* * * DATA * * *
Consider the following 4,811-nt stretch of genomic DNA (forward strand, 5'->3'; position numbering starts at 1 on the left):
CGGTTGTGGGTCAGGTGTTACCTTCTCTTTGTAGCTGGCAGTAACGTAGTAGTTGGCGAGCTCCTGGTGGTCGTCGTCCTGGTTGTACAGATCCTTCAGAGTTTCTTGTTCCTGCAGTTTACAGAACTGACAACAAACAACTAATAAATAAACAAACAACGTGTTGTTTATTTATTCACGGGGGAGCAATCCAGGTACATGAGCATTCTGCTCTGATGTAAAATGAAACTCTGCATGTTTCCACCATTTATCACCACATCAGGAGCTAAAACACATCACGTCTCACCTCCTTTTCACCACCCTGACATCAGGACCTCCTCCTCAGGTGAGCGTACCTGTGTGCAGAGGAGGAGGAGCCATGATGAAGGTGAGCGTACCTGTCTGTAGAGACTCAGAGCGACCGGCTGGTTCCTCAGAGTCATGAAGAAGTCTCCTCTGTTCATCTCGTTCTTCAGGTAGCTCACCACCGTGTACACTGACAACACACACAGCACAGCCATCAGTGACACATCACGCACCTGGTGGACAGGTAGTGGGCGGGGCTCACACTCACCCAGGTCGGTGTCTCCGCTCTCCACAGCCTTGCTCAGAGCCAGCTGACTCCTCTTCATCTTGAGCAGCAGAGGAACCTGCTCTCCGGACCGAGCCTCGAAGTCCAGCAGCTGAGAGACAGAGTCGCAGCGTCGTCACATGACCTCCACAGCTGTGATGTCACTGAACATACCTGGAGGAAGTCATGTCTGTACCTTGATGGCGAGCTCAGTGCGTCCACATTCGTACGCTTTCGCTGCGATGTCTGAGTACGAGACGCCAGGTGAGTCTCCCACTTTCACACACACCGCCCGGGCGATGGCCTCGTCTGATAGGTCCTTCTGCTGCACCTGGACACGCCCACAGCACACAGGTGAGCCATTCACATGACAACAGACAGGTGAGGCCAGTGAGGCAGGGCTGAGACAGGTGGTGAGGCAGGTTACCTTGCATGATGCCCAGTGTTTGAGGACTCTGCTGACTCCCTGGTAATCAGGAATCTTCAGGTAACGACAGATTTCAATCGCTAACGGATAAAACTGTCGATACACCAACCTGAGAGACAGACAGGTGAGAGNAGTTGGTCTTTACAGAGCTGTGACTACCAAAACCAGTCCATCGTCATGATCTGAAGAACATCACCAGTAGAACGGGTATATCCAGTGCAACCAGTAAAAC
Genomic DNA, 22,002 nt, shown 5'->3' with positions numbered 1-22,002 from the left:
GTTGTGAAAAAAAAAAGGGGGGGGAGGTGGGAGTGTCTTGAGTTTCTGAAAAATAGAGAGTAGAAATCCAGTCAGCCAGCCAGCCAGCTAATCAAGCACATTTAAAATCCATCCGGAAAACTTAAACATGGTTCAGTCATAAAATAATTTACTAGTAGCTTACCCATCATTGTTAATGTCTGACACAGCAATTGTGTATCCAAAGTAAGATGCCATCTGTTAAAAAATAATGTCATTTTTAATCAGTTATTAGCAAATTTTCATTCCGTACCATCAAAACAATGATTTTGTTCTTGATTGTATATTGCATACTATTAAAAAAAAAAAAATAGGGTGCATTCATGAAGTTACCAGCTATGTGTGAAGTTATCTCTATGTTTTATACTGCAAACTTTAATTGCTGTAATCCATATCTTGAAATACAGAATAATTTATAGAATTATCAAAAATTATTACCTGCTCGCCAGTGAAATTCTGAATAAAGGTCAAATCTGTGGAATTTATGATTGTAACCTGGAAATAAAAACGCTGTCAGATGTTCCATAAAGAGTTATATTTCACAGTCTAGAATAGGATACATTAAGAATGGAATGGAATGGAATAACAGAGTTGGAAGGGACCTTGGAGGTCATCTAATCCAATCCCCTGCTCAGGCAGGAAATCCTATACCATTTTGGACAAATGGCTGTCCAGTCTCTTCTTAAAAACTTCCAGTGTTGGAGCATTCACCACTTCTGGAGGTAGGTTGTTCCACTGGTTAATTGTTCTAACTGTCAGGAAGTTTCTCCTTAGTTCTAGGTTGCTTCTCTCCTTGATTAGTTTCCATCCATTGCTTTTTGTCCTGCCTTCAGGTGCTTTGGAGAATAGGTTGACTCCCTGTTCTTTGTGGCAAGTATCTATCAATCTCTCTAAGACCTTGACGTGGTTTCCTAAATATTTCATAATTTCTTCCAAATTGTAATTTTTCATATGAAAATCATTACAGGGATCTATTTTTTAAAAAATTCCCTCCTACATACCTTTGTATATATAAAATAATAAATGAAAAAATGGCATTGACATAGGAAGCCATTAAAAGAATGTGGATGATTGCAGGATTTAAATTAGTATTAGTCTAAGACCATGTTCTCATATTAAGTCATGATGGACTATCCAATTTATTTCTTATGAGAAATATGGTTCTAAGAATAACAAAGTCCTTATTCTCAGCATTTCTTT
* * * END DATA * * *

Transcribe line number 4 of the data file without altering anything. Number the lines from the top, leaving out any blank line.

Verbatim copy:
GTTGTGAAAAAAAAAAGGGGGGGGAGGTGGGAGTGTCTTGAGTTTCTGAAAAATAGAGAGTAGAAATCCAGTCAGCCAGCCAGCCAGCTAATCAAGCACATTTAAAATCCATCCGGAAAACTTAAACATGGTTCAGTCATAAAATAATTTACTAGTAGCTTACCCATCATTGTTAATGTCTGACACAGCAATTGTGTATCCAAAGTAAGATGCCATCTGTTAAAAAATAATGTCATTTTTAATCAGTTATTAGCAAATTTTCATTCCGTACCATCAAAACAATGATTTTGTTCTTGATTGTATATTGCATACTATTAAAAAAAAAAAAATAGGGTGCATTCATGAAGTTACCAGCTATGTGTGAAGTTATCTCTATGTTTTATACTGCAAACTTTAATTGCTGTAATCCATATCTTGAAATACAGAATAATTTATAGAATTATCAAAAATTATTACCTGCTCGCCAGTGAAATTCTGAATAAAGGTCAAATCTGTGGAATTTATGATTGTAACCTGGAAATAAAAACGCTGTCAGATGTTCCATAAAGAGTTATATTTCACAGTCTAGAATAGGATACATTAAGAATGGAATGGAATGGAATAACAGAGTTGGAAGGGACCTTGGAGGTCATCTAATCCAATCCCCTGCTCAGGCAGGAAATCCTATACCATTTTGGACAAATGGCTGTCCAGTCTCTTCTTAAAAACTTCCAGTGTTGGAGCATTCACCACTTCTGGAGGTAGGTTGTTCCACTGGTTAATTGTTCTAACTGTCAGGAAGTTTCTCCTTAGTTCTAGGTTGCTTCTCTCCTTGATTAGTTTCCATCCATTGCTTTTTGTCCTGCCTTCAGGTGCTTTGGAGAATAGGTTGACTCCCTGTTCTTTGTGGCAAGTATCTATCAATCTCTCTAAGACCTTGACGTGGTTTCCTAAATATTTCATAATTTCTTCCAAATTGTAATTTTTCATATGAAAATCATTACAGGGATCTATTTTTTAAAAAATTCCCTCCTACATACCTTTGTATATATAAAATAATAAATGAAAAAATGGCATTGACATAGGAAGCCATTAAAAGAATGTGGATGATTGCAGGATTTAAATTAGTATTAGTCTAAGACCATGTTCTCATATTAAGTCATGATGGACTATCCAATTTATTTCTTATGAGAAATATGGTTCTAAGAATAACAAAGTCCTTATTCTCAGCATTTCTTT